Let’s look at Mike’s example: A roaster pays a farmer $4 per pound for their coffee, and publishes this price on its website in an effort to be transparent. Right off the bat, we have some context for this price. For example, coffee is traded as a commodity, so if we look at the New York Stock Exchange’s price for coffee today (August 7, 2023), we’ll see that coffee is being traded for $1.62 a pound. (As a side note: If this price sounds upsetting, that’s because it is—former guest Rachel Northrop does a great job explaining the history and dynamics of the C-market on a past episode, if you want to learn more.)
In comparison, $4 per pound sounds pretty good. But what if that higher rate still doesn’t cover the farmer’s production costs, and means that they’re operating at a loss? What does it mean for the roaster to then publish this number “for transparency’s sake”?
Transparency has been a topic of debate—and a source of confusion and frustration—in coffee for decades. Back in 2017 and 2018, when the topic seemed to be on everyone’s lips, I remember it felt like a big deal when companies published the amount they paid for coffee on their websites.
And that’s not to say it isn’t a big deal. As Mike says, any transparency is good, and the $4 per pound fact gives us a place to begin building context. One of the reasons Mike and Caryn made their template is that production costs are a poorly understood metric. But I think for many actors, transparency—particularly around pricing—is often seen as an endpoint when really, it’s just one data point.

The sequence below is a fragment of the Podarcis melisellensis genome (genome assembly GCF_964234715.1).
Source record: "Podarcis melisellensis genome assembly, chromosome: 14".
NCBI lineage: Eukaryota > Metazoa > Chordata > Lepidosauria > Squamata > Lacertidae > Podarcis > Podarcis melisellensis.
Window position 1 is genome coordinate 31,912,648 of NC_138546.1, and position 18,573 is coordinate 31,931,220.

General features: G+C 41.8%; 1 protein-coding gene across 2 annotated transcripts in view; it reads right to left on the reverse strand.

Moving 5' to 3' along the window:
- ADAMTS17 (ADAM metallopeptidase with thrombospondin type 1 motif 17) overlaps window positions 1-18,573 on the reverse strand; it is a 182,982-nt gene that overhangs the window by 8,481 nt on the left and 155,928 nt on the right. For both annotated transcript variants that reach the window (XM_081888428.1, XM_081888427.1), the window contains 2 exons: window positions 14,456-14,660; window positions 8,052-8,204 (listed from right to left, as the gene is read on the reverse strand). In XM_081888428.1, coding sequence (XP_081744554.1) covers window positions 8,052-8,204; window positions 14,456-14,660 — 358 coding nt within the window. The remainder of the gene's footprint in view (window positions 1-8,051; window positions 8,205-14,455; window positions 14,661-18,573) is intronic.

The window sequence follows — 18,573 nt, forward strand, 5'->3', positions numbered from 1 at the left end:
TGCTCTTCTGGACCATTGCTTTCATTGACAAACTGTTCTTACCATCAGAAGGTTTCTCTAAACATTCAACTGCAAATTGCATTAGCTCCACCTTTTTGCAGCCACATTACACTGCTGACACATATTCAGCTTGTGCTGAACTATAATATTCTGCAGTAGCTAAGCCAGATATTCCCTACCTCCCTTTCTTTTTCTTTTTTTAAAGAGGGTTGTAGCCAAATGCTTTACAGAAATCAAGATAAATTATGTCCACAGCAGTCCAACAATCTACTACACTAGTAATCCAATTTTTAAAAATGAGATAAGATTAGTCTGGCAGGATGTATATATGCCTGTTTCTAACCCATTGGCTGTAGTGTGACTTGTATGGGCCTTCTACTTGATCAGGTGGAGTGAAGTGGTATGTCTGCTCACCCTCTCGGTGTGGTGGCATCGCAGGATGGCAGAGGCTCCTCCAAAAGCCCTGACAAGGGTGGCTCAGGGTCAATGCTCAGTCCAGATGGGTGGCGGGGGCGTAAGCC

“Without context on cost of production and other costs throughout the supply chain, the price paid for coffee is just a number,” writes RJ Joseph for the Red Fox Coffee Merchants Journal. “Think of it like rent: if I told you what I pay for my apartment, the number would be meaningless without knowing more about its size, location, and the general cost of space in my region. The same is true for coffee pricing.”
RJ breaks down the points along the coffee supply chain where actors incur costs, including transportation, labor, storage, and logistics. These numbers fluctuate depending on myriad factors, like which country a business is operating in, or the size of a given farm or importing business. The more of this context that accompanies pricing information, the better we can all determine what fair payment really looks like.
I’ve quoted Jenny Odell, author of the book “How To Do Nothing: Resisting the Attention Economy” numerous times on this newsletter, and one of her quotes feels particularly apt here: “Context is what appears when you hold your attention open for long enough; the longer you hold it, the more context appears.”
Ideally, transparency in coffee should function this way: drawn not from a single interaction, but built from a whole world of context. Today, too many businesses use a single price point as shorthand for “we’re a good coffee company.” But when we zoom out, focusing only on transparency around pricing is like running a mile, stopping, and realizing you’re actually supposed to be running a marathon.
The Cost of Production Covered Project has been an ongoing effort, transforming and changing over the last five-plus years. I think the marathon metaphor works here because price transparency is just a starting point, a mile marker on a much longer mission. Mike says of the template, “We see it as the minimum, this starting point for transparency.”
Or, as RJ puts it in the last chapter of her five-part series on coffee costs, roasters should be curious, and ask questions of their importing partners. “It’s crucial that people learn more about the supply chains they work within,” she writes. “The more questions you ask your importers, the better.”